Surrey’s top cop doesn’t like the province’s plan to consolidate emergency communications services.
Right now, if a Surrey resident calls 9-1-1 and asks for police, the caller is redirected to city staff by E-COMM.
The Operations Command Centre is within the Surrey Detachment, and Chief Superintendent Bill Fordy says, that means senior RCMP members are able to direct field operations, enhancing safety.
Fordy also clearly wants to protect union jobs, noting 87 City staff, mostly CUPE, work at the call centre.
He says the OCC handles around 393-thousand incoming calls, and dispatched 155-thousand files to RCMP members.
But the province says there are issues with local call taking and dispatching services.
A discussion paper notes:
“911 PSAP is a local government responsibility in British Columbia and is optional. Local governments have worked to manage and improve service since the 911 system was implemented in the late 198os, when technology was predominately wire line telephone services (landlines). Three decades later, the system faces new and distinct challenges related to:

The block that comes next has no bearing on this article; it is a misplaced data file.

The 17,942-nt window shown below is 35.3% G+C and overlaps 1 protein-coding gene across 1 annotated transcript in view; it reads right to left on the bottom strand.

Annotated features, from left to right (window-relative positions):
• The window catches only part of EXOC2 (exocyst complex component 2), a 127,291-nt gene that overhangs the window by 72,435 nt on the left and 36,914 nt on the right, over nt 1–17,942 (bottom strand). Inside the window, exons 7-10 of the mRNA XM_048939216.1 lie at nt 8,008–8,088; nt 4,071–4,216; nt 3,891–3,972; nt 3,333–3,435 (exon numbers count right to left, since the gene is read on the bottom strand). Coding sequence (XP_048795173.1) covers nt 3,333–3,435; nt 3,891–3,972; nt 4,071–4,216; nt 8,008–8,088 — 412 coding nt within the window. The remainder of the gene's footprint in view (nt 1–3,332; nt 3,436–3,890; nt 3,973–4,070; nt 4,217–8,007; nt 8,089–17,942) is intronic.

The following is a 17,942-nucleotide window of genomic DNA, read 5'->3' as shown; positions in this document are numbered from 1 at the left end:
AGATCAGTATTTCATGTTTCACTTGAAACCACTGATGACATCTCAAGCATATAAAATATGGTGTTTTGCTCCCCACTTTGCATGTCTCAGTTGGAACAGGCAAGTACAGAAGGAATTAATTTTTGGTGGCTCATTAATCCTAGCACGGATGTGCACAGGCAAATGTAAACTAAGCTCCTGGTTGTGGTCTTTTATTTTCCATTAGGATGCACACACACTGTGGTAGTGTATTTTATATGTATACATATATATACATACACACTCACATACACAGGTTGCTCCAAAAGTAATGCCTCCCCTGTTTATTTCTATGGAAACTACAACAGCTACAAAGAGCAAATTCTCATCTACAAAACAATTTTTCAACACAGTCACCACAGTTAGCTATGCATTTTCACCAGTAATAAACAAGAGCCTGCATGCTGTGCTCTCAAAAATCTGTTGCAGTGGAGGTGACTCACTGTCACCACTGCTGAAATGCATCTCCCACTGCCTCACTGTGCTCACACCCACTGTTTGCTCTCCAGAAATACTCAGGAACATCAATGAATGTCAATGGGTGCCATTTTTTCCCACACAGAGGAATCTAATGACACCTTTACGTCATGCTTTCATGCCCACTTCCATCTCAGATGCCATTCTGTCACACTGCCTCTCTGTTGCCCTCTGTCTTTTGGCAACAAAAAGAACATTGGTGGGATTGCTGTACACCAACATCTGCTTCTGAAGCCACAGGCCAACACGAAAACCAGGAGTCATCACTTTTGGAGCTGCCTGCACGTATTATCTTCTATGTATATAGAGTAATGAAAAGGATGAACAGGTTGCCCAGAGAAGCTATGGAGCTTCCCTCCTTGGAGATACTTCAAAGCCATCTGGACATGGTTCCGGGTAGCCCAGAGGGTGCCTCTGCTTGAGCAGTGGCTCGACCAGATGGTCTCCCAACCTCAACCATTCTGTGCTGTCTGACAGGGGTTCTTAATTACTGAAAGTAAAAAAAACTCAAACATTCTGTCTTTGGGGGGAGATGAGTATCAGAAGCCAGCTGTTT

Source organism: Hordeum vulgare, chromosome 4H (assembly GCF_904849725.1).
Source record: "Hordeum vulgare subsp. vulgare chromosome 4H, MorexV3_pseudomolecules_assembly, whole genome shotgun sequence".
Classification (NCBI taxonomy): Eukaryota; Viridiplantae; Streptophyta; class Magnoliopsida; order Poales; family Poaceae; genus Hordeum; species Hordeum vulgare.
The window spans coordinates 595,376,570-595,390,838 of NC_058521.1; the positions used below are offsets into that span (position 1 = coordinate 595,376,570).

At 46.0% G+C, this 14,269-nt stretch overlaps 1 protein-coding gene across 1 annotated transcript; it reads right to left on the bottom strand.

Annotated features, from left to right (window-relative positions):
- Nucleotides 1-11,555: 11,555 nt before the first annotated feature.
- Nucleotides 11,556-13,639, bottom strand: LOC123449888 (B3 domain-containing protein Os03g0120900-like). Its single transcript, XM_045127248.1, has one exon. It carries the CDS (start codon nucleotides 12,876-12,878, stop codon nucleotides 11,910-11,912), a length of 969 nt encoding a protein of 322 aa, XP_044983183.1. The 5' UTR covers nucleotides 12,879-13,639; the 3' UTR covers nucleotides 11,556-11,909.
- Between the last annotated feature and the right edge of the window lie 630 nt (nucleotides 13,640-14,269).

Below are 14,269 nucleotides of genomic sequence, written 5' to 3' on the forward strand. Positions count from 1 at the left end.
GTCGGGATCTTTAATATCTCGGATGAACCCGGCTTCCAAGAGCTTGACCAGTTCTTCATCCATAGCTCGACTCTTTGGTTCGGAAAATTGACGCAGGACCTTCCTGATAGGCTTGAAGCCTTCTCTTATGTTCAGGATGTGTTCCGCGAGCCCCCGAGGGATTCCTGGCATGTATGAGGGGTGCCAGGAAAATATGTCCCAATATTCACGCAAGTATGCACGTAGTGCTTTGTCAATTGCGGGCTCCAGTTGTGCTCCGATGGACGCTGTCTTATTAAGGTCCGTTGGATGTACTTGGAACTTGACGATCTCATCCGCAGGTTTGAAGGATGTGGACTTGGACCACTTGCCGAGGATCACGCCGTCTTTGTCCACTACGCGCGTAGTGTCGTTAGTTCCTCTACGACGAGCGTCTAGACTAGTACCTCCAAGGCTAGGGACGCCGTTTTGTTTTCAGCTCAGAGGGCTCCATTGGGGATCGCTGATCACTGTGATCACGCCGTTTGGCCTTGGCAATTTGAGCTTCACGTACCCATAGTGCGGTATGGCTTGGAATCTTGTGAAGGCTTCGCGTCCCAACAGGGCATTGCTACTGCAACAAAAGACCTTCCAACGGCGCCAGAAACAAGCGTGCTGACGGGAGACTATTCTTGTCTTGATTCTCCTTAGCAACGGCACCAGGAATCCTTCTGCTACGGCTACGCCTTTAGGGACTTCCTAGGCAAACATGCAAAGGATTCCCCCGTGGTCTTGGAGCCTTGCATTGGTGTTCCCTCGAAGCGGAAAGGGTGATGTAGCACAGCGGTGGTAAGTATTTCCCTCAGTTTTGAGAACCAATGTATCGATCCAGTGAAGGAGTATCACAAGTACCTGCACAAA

o Migration of households from wireline services to mobile wireless services;
o Implementation of Next Generation 911 (NG911) technologies;
o Gaps in the provision of 911 service;
o Ensuring resiliency of the 911 system amid major catastrophic events.
Given these challenges, there is a need-indeed, an opportunity-to revisit and renew the overall approach to 911 service deliver in British Columbia. By modernizing the current approach to a more streamlined, equitable and resilient system, the emergency communication system will be better positioned to enhance service province-wide”
The staff report, to be reviewed by the Public Safety Committee on Monday, says city staff is concerned that,
“if Surrey’s emergency communications services are consolidated into a single/larger provincial model outside the boundaries of the City of Surrey its current effectiveness and efficiency will be reduced.”
Fordy is asking Mayor Linda Hepner to fire off a letter to Suzanne Anton, the Minister of Justice and Attorney General of British Columbia, expressing their opposition to the consolidation of emergency communications systems.
Read full staff report to Council here: